"Even before we had the architecture squared away, we were ordering equipment," recalls Rodney Simpson, the firm's senior principal and lead electrical designer on the project.
Materials staging and delivery, however, revealed a major weakness of the antiquated structure: When equipment arrived, it all had to travel through one loading dock door. As a result, essentially 60,000 sq. ft. of high-tech space had to be retrofitted one piece at a time as equipment slowly made its way through the door and around beams and structures that served the purposes of the old printing plant.
Furthermore, because satellite radio is such a new technology, no facility of this magnitude and technical requirements was available as a benchmark.
"All the equipment that went in the computer room had never been configured before," notes Simpson. "So it was hard to figure out the air conditioning and power requirements, especially since the design engineers only thought they knew what their equipment was going to require."
So, just how much juice does it take to power 57,130 sq. ft. of technical broadcast space and its accompanying office area? At this 21stcentury broadcast center, the answer is 3.2 MVA—of which the facility can generate 3 MVA on-site, with an additional 1 MVA of backup power. Furthermore, at N+1 redundancy—providing 99.999% reliability—two 750-kVA UPS units back up the studio and broadcast antennas, and two 500-kVA UPS units serve as emergency backup for office operations.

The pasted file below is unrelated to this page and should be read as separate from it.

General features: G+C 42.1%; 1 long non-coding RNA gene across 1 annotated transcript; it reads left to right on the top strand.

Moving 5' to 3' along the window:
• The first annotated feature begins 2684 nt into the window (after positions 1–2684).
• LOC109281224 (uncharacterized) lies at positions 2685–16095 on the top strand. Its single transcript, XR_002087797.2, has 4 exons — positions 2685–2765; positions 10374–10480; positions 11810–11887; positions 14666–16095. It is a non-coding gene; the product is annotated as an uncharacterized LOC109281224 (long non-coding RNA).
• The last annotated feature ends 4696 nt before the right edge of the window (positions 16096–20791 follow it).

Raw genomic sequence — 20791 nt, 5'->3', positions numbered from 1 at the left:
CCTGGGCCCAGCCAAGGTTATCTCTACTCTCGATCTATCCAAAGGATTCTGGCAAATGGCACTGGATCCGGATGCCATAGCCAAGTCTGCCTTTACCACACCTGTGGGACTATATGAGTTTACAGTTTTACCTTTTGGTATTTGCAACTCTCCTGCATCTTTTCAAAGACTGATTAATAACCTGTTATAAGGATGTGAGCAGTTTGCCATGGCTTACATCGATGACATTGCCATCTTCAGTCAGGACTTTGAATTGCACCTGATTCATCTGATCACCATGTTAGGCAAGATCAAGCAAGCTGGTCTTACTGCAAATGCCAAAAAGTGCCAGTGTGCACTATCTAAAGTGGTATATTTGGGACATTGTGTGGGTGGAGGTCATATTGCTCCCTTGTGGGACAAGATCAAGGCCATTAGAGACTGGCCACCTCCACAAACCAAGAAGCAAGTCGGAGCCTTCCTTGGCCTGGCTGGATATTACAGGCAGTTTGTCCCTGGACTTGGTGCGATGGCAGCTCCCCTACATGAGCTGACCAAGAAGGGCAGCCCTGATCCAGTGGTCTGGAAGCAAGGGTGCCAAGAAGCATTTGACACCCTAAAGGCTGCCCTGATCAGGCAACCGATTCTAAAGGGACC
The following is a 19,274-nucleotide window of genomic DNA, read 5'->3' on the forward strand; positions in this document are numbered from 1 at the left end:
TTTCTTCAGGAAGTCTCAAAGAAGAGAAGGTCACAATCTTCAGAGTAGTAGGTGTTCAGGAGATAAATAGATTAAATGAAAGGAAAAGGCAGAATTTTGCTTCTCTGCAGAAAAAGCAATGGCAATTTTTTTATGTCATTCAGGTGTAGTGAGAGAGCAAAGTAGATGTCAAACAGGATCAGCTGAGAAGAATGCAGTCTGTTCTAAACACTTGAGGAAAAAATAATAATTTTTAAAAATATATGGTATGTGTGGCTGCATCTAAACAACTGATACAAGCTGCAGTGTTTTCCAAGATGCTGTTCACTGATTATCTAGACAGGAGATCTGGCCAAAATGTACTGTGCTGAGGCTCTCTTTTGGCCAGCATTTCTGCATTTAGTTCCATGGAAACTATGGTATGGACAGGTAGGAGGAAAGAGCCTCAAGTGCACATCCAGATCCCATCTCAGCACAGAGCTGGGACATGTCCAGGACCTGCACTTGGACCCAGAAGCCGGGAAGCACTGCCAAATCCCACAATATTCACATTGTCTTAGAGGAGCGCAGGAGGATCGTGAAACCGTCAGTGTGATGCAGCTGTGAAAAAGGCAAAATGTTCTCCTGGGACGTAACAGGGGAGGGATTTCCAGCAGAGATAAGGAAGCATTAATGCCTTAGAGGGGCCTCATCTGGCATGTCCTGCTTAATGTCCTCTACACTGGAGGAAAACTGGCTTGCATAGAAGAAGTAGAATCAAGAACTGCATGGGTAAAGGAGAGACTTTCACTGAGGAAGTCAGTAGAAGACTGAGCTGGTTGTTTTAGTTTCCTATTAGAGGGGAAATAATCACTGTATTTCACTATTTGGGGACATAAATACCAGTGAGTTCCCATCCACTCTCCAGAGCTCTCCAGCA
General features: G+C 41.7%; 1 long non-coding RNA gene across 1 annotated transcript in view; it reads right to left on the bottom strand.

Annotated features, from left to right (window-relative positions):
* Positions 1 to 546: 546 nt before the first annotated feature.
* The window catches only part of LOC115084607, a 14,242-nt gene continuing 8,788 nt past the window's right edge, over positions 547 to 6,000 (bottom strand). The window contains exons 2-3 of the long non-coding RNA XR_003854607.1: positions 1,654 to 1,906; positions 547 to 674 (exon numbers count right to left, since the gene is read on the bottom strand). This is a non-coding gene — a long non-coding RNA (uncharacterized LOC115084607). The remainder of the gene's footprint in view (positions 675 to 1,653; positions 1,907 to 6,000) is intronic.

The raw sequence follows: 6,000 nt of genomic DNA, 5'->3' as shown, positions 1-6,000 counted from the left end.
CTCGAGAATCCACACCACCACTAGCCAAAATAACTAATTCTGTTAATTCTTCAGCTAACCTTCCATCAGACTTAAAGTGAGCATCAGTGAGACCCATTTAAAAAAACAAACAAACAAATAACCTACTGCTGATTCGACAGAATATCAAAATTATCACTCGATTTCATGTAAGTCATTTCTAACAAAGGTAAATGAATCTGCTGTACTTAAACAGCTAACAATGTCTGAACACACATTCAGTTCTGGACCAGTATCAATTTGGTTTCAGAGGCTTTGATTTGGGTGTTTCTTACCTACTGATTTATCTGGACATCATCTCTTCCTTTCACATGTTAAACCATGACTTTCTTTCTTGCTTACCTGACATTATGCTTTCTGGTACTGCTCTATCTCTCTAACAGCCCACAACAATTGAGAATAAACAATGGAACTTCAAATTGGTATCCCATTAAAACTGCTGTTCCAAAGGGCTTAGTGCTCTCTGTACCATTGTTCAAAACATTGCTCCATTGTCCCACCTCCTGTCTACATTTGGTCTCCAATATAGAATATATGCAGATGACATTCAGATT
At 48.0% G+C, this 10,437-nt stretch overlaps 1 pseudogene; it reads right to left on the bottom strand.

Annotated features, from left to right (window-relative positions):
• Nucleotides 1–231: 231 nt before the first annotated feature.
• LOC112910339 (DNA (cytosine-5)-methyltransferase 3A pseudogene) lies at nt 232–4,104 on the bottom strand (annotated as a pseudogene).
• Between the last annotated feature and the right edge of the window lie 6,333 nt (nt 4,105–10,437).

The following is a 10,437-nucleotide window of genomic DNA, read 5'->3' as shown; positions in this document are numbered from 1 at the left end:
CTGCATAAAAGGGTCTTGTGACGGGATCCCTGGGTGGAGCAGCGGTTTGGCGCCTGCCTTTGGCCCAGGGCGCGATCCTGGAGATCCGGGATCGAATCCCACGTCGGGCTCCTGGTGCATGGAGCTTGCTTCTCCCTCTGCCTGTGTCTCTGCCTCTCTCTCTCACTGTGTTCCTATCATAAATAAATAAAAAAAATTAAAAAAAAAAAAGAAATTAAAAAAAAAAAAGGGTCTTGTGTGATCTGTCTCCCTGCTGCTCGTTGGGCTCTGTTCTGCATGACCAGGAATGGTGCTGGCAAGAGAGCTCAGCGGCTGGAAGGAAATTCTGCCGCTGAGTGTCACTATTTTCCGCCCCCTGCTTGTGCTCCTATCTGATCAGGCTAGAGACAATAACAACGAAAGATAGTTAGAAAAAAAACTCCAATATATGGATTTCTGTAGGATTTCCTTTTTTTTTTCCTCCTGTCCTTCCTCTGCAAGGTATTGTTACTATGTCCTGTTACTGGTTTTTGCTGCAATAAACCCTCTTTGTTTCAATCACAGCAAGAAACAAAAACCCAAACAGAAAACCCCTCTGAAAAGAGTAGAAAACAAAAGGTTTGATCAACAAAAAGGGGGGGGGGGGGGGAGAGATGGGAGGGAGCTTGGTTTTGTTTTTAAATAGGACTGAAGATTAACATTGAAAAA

Besides a robust power system, the on-site generation measures qualified the facility to earn a generous energy credit from the local utility through participation in a load curtailment program. According to Simpson, the utility reserves the right to ask XM Satellite Radio to go off the grid up to six times in a year for up to five hours at a time. Further, if the utility's requests exceed these parameters, the operation may qualify for additional credits.